Evidence-based practice is important for teachers at all stages in their career. We all want the approaches and innovations we use to be the ones that have the greatest impact on our young people – and we don't want to waste our precious time and energy on teaching strategies and interventions that just don't work.
But there is a lot of education research out there and most NQTs don't have heaps of spare time (or the confidence) to be poring over paper after paper. So one of our NQT surgeries looked at using research and included a range of topics, including:
- How/where to find research?
- Tips on how to know if a paper will answer your questions
- How to read and get useful information from research
- What makes robust research? How do you know?
- Once you find something that sounds like it could work for your students, how do you go about implementing it?
Our experts included:
Jill Berry – former headteacher, associate for the National College for Teaching and Leadership, completed a part-time doctorate in education.
Bradley Busch – a registered psychologist and director at InnerDrive
Gary Jones – fellow of the Centre for Evidence-Based Management at the University of Winchester.
John Socha – a primary school educator in Yorkshire and the creator of loveteachingltd.co.uk
Ben Ward – assistant vice principal for teaching and learning at Manchester Enterprise Academy.
Our panel of experts had a huge supply of useful advice for teachers (old and new) who want to make sure their practice is evidence-based. We've rounded up the highlights below. Don't forget to visit EdResearch, our treasure trove of summaries of and links to the latest findings. If you want to discuss your practice, debate ideas or share resources, visit EdConnect – our newly launched network where teachers can meet up, share ideas and support one another.
Where should NQTs begin with education research?
Ben Ward: If you are looking for a good way into how ed research can shape your practice, @C_Hendrick & @robin_macp's excellent book 'What Does This Look Like In The Classroom' would be a great place to start
And what are some good places to find reliable research?
Jill Berry: There are some useful digests out there. See this, for example, from @teacherhead https://teacherhead.com/2017/06/03/teaching-and-learning-research-summaries-a-collection-for-easy-access/ …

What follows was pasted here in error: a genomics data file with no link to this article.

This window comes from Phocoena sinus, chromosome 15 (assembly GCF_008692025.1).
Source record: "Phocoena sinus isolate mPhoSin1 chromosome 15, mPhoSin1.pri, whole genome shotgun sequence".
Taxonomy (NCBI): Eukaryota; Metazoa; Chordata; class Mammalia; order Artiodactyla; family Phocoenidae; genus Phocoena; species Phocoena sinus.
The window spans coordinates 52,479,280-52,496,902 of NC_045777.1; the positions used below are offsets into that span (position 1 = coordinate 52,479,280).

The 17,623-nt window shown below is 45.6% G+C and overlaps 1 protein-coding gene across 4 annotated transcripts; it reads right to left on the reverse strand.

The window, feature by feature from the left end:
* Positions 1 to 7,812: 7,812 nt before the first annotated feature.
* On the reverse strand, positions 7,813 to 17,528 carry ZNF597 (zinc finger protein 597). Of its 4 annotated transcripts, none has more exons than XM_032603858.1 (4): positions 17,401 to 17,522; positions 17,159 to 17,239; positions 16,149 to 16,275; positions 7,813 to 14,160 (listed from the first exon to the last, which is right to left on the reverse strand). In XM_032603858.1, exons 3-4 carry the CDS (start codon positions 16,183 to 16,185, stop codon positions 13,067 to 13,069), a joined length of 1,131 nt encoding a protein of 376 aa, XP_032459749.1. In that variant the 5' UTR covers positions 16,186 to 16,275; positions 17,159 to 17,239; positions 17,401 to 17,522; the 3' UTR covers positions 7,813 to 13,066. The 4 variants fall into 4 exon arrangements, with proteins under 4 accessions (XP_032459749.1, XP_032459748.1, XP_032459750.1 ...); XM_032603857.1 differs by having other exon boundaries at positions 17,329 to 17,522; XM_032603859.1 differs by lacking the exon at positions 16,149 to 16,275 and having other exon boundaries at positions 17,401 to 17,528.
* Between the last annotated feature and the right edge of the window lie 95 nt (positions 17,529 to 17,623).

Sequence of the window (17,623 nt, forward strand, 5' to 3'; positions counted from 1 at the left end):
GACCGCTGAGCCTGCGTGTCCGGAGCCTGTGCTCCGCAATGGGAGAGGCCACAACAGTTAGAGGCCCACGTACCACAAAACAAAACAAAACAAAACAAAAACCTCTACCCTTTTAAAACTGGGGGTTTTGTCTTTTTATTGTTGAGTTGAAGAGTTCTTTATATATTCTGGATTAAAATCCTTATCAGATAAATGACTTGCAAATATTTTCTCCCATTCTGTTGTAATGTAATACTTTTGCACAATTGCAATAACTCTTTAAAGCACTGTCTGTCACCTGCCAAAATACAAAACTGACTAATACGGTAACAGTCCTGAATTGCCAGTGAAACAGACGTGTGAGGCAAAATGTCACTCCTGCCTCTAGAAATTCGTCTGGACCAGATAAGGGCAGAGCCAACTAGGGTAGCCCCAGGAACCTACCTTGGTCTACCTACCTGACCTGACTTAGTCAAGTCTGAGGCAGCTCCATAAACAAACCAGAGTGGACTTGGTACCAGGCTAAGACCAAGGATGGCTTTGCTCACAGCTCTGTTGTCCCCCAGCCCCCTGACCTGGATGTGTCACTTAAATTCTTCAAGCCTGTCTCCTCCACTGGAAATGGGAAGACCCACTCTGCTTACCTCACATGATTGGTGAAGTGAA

How should NQTs respond when dealing with seemingly contradictory research on a topic?
Ben Ward: It's then that the work starts - read the details; how was the study constructed, how have conclusions been drawn etc.? There are no silver bullets and little is 100% certain, that's the nature of ed research
When pushed for time, how much should NQTs be prioritising reading research?
Ben Ward: The 'focus on improving one thing' is the key for #NQTs here - you can't improve everything at once. So pick the area where you can have the biggest impact first (e.g. your AfL, your questioning or your direct instruction)
How should you go about implementing something that sounds like it could work in your classroom?
Ben Ward: Take the time to understand it first. What are the key ingredients to the approach, what needs to change in your practice and how will you enact that change?
@DrGaryJones and @jillberry102 have already mentioned the importance of ongoing evaluation
Are there any pieces of research that you would recommend?
Bradley Busch: I think if there is one study every teacher needs to know it would be this one...http://blog.innerdrive.co.uk/studies/1-the-one-about-memory …
this is also worth a look
http://www.cem.org/blog/what-is-worth-reading-for-teachers-interested-in-research/ … @ProfCoe
Jill Berry: @ChrisMoyse Research in 100 words posters https://chrismoyse.wordpress.com/2016/04/17/research-in-100-words/